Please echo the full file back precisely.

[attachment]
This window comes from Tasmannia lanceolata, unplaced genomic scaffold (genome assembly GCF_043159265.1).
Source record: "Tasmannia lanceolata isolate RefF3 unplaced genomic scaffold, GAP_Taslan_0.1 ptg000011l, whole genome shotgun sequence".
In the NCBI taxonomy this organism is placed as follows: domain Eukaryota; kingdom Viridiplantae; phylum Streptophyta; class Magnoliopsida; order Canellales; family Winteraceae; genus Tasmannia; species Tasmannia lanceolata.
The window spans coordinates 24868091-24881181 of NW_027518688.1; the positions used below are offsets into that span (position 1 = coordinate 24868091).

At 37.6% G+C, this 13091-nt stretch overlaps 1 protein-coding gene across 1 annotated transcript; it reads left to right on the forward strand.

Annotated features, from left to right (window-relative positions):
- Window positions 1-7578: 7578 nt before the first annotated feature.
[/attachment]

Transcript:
This window comes from Tasmannia lanceolata, unplaced genomic scaffold (genome assembly GCF_043159265.1).
Source record: "Tasmannia lanceolata isolate RefF3 unplaced genomic scaffold, GAP_Taslan_0.1 ptg000011l, whole genome shotgun sequence".
In the NCBI taxonomy this organism is placed as follows: domain Eukaryota; kingdom Viridiplantae; phylum Streptophyta; class Magnoliopsida; order Canellales; family Winteraceae; genus Tasmannia; species Tasmannia lanceolata.
The window spans coordinates 24868091-24881181 of NW_027518688.1; the positions used below are offsets into that span (position 1 = coordinate 24868091).

At 37.6% G+C, this 13091-nt stretch overlaps 1 protein-coding gene across 1 annotated transcript; it reads left to right on the forward strand.

Annotated features, from left to right (window-relative positions):
- Window positions 1-7578: 7578 nt before the first annotated feature.